Friday, Manchester United’s executive vice-chairman/lightning rod/chief figure of fun (delete as appropriate) was ‘grilled’ by investors when he reported on the club’s financial results for the third quarter. Much like the ‘grilling’ in the second quarter there was little surprise that investor questions focus little on Manchester United’s on the pitch challenges.
It’s been a lean year in Manchester. Whether Red or Sky Blue, struggles abound in England’s North-West. Rivals for more than a century, the Premier League’s two most financially powerful clubs share the common trait of suffering through on-the-field issues that are not easily fixed. For all the money on show neither side seems capable of buying its way up the table, nor capturing fourth place and with it the Champions League.
Just when Louis van Gaal’s side has seemingly reached its nadir along comes a fresh blow. The FA Cup semi-final victory over Everton was a high, only partially puncture by a limp home draw against Champions Leicester. In fact, Manchester City’s home draw with Arsenal gave United real hope of making the Champions League and redeeming a season. Then came two dreadful performances on the road: in victory over Norwich City and defeat to West Ham United.
In a season of unpredictability, perhaps this could have been foreseen, however unlikely. Unbelievably, Manchester United now has Champions League qualification firmly in control, despite the team’s best efforts for much of the season to the contrary. Louis van Gaal’s side, so often criticised for stagnant football and poor performances, is just two wins away from a seat at Europe’s top table after Manchester City’s draw against Arsenal last Sunday. Pep Guardiola may arrive at City without Champions League football, and United may allow manager Van Gaal to lead the side for one more year.
Men at some time are masters of their fates. The fault is not in our stars, but in ourselves. It was a performance to reflect a season. In keeping with too many of his colleagues, Memphis Depay was dreadful in Manchester United’s 1-0 victory over doomed Norwich City on Saturday. It was a fresh nadir in a hugely disappointing campaign; one that threatens to conclude the Dutchman’s United career after just one year in England. It shouldn’t. Memphis has not earned another chance at United, but neither was he always the master of his fate. With talent and time on his side, the club should accede him a second chance.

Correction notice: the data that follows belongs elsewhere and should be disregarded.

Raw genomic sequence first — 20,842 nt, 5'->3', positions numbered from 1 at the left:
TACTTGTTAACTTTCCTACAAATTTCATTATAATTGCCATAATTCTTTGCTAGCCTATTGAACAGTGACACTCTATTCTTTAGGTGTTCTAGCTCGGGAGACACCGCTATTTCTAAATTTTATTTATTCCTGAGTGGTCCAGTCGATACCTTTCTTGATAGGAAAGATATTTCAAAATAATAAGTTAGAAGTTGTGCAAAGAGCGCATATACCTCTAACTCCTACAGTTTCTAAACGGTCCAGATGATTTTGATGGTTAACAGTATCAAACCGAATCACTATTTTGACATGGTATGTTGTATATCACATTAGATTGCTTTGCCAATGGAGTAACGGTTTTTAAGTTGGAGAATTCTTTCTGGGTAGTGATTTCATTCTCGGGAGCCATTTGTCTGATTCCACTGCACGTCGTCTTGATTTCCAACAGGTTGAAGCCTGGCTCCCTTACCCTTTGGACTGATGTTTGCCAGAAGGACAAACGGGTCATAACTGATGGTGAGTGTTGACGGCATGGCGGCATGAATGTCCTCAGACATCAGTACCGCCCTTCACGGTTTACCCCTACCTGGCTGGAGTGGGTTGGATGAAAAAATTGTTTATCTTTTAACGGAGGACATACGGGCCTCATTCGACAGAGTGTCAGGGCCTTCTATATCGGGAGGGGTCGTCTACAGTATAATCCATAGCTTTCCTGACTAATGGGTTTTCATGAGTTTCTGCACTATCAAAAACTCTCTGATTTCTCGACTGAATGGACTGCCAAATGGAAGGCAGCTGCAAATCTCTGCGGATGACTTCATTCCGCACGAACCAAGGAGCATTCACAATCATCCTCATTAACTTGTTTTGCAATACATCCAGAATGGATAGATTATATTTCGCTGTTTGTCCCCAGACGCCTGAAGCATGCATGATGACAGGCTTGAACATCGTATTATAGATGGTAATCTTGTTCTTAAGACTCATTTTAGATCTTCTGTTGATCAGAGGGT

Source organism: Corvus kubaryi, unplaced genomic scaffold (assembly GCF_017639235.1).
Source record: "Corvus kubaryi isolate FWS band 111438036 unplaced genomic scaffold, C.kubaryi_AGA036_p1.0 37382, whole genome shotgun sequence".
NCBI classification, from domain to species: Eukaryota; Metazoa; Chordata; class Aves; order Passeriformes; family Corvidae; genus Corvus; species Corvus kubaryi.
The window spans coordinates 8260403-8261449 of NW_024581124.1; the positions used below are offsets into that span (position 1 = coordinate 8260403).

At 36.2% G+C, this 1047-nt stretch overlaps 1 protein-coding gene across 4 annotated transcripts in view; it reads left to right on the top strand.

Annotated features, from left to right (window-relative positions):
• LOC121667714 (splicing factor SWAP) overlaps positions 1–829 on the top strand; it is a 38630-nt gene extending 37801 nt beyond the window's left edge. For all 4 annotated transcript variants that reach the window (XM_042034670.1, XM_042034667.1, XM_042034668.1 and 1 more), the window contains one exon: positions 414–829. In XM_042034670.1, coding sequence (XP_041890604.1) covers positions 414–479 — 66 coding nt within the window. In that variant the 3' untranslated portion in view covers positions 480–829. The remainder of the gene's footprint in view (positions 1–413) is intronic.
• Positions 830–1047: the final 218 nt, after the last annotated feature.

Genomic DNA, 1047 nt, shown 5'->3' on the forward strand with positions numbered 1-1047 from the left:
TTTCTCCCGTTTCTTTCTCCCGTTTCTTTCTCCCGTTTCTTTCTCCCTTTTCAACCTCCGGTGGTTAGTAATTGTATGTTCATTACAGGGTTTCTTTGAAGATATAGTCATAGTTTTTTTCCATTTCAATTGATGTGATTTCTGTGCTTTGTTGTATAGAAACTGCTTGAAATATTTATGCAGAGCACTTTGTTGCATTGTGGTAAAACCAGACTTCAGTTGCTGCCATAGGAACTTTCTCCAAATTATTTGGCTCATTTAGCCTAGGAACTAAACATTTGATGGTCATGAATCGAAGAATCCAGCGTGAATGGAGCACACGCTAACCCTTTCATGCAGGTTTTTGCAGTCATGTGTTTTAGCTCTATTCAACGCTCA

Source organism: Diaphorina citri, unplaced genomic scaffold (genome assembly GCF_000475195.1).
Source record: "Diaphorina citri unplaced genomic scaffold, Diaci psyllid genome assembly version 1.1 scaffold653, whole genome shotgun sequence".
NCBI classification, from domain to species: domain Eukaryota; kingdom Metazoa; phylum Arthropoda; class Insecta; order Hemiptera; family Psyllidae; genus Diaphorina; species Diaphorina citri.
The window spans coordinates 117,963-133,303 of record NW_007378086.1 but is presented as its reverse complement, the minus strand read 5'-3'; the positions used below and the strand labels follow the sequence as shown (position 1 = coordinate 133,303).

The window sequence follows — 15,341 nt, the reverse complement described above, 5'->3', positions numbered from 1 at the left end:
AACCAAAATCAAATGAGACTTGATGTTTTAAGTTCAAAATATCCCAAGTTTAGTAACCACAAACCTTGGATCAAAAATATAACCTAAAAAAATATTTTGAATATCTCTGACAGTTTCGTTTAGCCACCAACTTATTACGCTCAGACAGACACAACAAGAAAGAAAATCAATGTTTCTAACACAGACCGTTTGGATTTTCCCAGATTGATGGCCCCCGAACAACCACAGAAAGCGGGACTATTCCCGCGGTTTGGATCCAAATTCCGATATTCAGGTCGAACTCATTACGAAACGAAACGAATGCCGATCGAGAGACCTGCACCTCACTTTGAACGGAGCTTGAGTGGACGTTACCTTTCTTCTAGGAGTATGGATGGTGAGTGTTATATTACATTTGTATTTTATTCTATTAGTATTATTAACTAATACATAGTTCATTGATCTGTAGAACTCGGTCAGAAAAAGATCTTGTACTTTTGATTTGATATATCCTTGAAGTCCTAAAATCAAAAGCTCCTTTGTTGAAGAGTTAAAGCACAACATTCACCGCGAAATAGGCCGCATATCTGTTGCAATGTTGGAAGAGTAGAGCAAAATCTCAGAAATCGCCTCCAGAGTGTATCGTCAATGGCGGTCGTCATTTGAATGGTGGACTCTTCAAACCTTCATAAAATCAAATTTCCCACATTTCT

It couldn’t happen, could it? Since Manchester United’s dismal December the foremost assumption has been that the Reds’ fate lies outside the top four, and with it a second year in three away from the Champions League. Yet, with just three Premier League games remaining, Louis van Gaal’s side is hot on the coat-tails of Manchester City, with an FA Cup final to come. Salvation for Van Gaal, perhaps, and possible redemption for a group of players that has largely underwhelmed.
You know the meme about Christian Grey’s unconventional tastes? It could well be due an update following Louis van Gaal’s revealing interview in the aftermath of Manchester United’s draw with Leicester City at the weekend. Pulling hair, says the Dutchman, is allowed in “sex masochism” but not on the pitch – this despite Robert Huth’s best efforts to put Marouane Fellaini off his A-game. Fellaini hit the Leicester defender where it hurts, though nobody was sure whether Huth actually likes that sort of thing. Either way, it was hardly a lover’s touch.
In a disappointing campaign, there are few shining lights. Should United win the FA Cup it will bring joy to a club in dire need of a celebration three years after Sir Alex Ferguson’s retirement. Yet, there have been too few players who emerge from the season with credit and reputation intact. It left Manchester United’s goalkeeper, David de Gea, as the club’s Player of the Season for the third campaign running. But was De Gea really the most worthy winner?
Did you hear the one about Louis van Gaal’s sex life? It was a lot more entertaining than his football team. Once again this week Van Gaal proved better value for money off the pitch than on it as United laboured to a score draw against Leicester City at Old Trafford. The Dutchman called it United’s “best performance of the season” – although he has a very small pool of decent performances to pick from.
Ahead of Leicester City’s visit to Old Trafford on Sunday parallels are unintentionally drawn between the clubs’ respective managers. Claudio Ranieri, the once famed ‘tinkerman’, was viewed by many pundits as a good coach, but perhaps not good enough to lead the very best. And yet, Ranieri is on the verge of winning his first ever top flight title. Ranieri’s charm, charisma and honesty has won over fans and pundits, with a commitment to team chemistry and a promise of creative freedom key factors in Leicester’s unlikely title charge.